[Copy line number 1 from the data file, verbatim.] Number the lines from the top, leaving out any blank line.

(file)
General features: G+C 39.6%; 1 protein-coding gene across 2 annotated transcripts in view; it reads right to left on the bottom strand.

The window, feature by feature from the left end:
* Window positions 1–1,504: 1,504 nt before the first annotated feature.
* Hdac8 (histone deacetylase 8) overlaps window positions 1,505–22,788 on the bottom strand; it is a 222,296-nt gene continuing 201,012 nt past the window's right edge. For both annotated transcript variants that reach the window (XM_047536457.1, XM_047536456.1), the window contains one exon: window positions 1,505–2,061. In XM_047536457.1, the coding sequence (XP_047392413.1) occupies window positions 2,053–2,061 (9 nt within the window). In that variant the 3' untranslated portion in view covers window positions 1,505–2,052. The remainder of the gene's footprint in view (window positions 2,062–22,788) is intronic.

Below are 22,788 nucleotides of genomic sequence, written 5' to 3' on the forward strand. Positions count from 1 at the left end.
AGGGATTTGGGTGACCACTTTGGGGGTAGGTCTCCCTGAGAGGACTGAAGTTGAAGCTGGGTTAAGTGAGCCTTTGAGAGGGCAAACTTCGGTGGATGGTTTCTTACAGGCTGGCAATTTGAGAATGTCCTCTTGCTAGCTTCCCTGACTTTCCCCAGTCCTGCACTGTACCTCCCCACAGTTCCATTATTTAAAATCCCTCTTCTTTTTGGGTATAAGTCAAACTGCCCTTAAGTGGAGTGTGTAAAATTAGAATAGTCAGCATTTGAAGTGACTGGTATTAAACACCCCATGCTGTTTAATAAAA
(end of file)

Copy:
General features: G+C 39.6%; 1 protein-coding gene across 2 annotated transcripts in view; it reads right to left on the bottom strand.